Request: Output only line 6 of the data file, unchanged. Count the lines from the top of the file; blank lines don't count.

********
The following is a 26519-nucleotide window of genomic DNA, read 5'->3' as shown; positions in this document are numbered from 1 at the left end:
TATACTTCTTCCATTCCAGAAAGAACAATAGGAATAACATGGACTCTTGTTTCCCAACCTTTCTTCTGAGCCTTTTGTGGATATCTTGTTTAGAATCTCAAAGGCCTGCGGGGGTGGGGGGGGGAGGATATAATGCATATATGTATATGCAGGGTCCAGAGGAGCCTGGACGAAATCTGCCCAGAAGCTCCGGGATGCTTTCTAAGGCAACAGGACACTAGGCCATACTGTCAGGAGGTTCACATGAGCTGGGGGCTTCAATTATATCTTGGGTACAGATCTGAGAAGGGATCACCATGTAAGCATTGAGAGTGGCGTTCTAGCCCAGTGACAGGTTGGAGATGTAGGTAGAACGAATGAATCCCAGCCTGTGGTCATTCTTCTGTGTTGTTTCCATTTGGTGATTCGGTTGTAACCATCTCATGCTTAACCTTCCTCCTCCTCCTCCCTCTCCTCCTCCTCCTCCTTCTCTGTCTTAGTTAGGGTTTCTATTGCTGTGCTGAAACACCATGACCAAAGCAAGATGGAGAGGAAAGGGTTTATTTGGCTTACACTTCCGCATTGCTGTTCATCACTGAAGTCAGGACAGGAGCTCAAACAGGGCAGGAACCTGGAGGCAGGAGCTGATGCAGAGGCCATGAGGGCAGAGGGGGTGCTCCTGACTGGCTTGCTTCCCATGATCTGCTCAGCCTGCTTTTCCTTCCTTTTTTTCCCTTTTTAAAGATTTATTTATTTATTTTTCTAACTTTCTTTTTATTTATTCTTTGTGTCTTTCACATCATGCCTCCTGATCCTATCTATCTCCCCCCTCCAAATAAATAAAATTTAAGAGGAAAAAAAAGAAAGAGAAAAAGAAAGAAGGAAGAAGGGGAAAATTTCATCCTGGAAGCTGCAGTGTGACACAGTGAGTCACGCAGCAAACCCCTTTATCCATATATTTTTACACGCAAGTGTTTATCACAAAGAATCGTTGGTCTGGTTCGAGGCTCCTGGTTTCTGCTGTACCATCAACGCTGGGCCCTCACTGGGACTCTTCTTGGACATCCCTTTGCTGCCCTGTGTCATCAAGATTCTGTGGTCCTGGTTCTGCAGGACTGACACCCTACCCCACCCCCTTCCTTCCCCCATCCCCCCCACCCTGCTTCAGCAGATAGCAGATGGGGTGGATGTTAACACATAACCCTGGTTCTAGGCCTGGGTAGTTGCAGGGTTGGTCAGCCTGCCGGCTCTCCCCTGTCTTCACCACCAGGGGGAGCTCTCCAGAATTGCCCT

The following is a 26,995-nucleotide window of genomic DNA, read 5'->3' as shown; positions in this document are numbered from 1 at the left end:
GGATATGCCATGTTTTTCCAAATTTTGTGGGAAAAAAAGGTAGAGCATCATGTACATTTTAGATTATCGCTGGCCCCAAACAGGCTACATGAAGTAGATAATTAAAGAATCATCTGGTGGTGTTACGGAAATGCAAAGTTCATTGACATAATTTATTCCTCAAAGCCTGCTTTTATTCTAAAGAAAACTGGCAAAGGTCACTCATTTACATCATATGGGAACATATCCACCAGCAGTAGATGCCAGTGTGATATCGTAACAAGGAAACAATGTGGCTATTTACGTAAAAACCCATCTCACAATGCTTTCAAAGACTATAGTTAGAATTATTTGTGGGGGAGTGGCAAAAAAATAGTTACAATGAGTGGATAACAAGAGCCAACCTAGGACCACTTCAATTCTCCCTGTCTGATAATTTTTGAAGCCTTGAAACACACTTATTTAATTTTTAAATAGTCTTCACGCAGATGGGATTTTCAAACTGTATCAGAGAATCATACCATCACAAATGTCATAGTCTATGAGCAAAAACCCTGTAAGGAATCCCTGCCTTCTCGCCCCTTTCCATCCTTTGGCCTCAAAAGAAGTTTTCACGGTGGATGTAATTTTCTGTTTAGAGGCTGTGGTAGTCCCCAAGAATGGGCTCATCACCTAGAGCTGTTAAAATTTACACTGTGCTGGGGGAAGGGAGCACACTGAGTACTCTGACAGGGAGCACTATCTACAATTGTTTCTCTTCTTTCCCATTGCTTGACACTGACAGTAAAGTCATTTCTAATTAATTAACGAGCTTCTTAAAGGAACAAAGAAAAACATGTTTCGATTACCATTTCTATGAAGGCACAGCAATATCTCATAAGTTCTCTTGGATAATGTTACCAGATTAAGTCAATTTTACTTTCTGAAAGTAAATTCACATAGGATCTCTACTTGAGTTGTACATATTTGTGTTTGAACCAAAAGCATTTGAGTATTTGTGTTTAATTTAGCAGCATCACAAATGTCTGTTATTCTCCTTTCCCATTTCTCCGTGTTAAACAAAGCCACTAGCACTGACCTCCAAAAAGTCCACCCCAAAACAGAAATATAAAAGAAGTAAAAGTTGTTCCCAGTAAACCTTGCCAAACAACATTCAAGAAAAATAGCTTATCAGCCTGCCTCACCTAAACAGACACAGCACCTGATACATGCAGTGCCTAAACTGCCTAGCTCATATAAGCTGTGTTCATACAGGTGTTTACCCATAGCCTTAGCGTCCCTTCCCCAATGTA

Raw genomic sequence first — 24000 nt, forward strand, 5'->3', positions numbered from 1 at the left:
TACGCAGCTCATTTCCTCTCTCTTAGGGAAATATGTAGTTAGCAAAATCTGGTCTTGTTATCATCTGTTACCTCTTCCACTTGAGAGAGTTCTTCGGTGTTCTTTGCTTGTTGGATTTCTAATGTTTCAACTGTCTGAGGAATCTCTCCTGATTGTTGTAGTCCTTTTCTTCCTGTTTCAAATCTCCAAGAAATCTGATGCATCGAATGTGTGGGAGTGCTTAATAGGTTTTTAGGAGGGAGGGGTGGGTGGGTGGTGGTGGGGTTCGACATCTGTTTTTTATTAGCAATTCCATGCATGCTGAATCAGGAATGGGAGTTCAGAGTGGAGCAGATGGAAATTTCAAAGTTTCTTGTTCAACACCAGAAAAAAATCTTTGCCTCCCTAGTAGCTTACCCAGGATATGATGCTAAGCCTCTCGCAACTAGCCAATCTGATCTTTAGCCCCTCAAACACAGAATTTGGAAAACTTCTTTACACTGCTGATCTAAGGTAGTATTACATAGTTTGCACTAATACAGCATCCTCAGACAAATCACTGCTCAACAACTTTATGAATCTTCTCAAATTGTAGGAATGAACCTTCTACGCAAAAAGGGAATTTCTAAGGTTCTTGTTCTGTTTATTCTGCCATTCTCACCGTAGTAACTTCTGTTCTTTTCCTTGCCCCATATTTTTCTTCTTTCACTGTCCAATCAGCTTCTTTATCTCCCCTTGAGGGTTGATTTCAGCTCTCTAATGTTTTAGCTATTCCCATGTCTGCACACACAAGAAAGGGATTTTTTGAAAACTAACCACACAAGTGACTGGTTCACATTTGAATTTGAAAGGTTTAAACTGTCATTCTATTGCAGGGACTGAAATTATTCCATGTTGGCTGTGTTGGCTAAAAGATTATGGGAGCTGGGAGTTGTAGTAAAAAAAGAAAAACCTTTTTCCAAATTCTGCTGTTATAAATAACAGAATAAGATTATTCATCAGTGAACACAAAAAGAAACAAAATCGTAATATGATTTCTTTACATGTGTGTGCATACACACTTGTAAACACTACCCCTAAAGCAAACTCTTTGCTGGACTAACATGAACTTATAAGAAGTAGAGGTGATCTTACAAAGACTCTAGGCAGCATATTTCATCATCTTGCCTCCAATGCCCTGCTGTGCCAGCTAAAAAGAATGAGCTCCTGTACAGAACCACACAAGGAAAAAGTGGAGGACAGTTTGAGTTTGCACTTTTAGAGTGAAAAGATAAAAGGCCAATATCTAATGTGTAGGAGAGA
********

TACGCAGCTCATTTCCTCTCTCTTAGGGAAATATGTAGTTAGCAAAATCTGGTCTTGTTATCATCTGTTACCTCTTCCACTTGAGAGAGTTCTTCGGTGTTCTTTGCTTGTTGGATTTCTAATGTTTCAACTGTCTGAGGAATCTCTCCTGATTGTTGTAGTCCTTTTCTTCCTGTTTCAAATCTCCAAGAAATCTGATGCATCGAATGTGTGGGAGTGCTTAATAGGTTTTTAGGAGGGAGGGGTGGGTGGGTGGTGGTGGGGTTCGACATCTGTTTTTTATTAGCAATTCCATGCATGCTGAATCAGGAATGGGAGTTCAGAGTGGAGCAGATGGAAATTTCAAAGTTTCTTGTTCAACACCAGAAAAAAATCTTTGCCTCCCTAGTAGCTTACCCAGGATATGATGCTAAGCCTCTCGCAACTAGCCAATCTGATCTTTAGCCCCTCAAACACAGAATTTGGAAAACTTCTTTACACTGCTGATCTAAGGTAGTATTACATAGTTTGCACTAATACAGCATCCTCAGACAAATCACTGCTCAACAACTTTATGAATCTTCTCAAATTGTAGGAATGAACCTTCTACGCAAAAAGGGAATTTCTAAGGTTCTTGTTCTGTTTATTCTGCCATTCTCACCGTAGTAACTTCTGTTCTTTTCCTTGCCCCATATTTTTCTTCTTTCACTGTCCAATCAGCTTCTTTATCTCCCCTTGAGGGTTGATTTCAGCTCTCTAATGTTTTAGCTATTCCCATGTCTGCACACACAAGAAAGGGATTTTTTGAAAACTAACCACACAAGTGACTGGTTCACATTTGAATTTGAAAGGTTTAAACTGTCATTCTATTGCAGGGACTGAAATTATTCCATGTTGGCTGTGTTGGCTAAAAGATTATGGGAGCTGGGAGTTGTAGTAAAAAAAGAAAAACCTTTTTCCAAATTCTGCTGTTATAAATAACAGAATAAGATTATTCATCAGTGAACACAAAAAGAAACAAAATCGTAATATGATTTCTTTACATGTGTGTGCATACACACTTGTAAACACTACCCCTAAAGCAAACTCTTTGCTGGACTAACATGAACTTATAAGAAGTAGAGGTGATCTTACAAAGACTCTAGGCAGCATATTTCATCATCTTGCCTCCAATGCCCTGCTGTGCCAGCTAAAAAGAATGAGCTCCTGTACAGAACCACACAAGGAAAAAGTGGAGGACAGTTTGAGTTTGCACTTTTAGAGTGAAAAGATAAAAGGCCAATATCTAATGTGTAGGAGAGA